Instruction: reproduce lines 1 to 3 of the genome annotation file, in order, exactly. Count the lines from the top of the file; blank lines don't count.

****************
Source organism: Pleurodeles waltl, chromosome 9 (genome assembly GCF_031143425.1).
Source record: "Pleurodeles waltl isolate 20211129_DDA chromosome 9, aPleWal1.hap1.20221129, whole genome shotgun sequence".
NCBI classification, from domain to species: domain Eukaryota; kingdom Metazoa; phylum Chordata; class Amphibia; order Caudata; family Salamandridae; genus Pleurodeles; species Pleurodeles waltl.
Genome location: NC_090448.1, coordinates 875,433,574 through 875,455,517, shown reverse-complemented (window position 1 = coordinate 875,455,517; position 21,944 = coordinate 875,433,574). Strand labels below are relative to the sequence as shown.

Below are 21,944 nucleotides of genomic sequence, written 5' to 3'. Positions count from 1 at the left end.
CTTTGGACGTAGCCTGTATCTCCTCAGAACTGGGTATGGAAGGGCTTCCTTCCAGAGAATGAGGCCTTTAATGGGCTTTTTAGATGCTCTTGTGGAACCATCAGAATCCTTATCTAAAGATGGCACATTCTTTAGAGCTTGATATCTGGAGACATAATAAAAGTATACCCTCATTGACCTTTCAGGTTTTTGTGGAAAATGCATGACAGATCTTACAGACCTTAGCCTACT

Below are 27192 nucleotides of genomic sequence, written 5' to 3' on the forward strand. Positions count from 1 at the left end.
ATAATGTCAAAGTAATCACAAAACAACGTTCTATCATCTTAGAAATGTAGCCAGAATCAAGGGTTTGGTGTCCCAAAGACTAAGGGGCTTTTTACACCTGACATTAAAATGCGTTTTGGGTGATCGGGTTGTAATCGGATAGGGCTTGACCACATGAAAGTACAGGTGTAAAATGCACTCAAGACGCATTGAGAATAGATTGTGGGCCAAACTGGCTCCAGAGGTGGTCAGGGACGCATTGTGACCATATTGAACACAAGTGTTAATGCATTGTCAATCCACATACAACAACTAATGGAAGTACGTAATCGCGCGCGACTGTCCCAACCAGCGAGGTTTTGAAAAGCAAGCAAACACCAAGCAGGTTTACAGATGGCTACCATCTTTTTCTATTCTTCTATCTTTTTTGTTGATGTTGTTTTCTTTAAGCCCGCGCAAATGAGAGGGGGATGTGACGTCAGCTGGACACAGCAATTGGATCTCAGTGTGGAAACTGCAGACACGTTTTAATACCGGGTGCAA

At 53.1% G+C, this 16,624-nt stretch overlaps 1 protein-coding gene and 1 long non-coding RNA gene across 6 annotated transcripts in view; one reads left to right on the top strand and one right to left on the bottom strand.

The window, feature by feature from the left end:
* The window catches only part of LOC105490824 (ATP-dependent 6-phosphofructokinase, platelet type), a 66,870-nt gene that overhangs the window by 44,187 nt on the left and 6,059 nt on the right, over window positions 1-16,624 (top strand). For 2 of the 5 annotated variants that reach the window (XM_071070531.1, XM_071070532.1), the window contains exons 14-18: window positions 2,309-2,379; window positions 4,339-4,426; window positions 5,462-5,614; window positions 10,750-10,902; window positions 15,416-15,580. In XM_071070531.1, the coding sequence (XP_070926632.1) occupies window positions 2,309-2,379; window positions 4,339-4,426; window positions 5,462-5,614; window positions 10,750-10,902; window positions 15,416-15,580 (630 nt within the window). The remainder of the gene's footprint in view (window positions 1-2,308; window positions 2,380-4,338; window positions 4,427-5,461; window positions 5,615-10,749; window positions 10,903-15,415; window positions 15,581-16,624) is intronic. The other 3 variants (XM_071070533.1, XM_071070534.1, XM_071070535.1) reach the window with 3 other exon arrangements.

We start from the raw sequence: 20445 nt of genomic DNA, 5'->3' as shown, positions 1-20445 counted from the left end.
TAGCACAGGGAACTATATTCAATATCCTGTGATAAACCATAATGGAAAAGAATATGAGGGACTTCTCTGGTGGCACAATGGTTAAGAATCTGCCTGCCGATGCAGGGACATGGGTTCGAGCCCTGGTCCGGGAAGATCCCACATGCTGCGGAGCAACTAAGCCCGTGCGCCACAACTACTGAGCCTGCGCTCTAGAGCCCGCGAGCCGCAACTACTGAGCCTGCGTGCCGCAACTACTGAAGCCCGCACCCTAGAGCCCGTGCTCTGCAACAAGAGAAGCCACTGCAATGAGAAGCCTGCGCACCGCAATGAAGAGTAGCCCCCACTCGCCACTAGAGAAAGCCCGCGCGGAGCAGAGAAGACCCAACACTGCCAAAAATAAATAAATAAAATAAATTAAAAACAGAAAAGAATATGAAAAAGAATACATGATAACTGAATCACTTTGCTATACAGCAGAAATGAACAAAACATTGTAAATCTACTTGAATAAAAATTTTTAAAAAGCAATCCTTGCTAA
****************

Source organism: Pleurodeles waltl, chromosome 9 (genome assembly GCF_031143425.1).
Source record: "Pleurodeles waltl isolate 20211129_DDA chromosome 9, aPleWal1.hap1.20221129, whole genome shotgun sequence".
NCBI classification, from domain to species: domain Eukaryota; kingdom Metazoa; phylum Chordata; class Amphibia; order Caudata; family Salamandridae; genus Pleurodeles; species Pleurodeles waltl.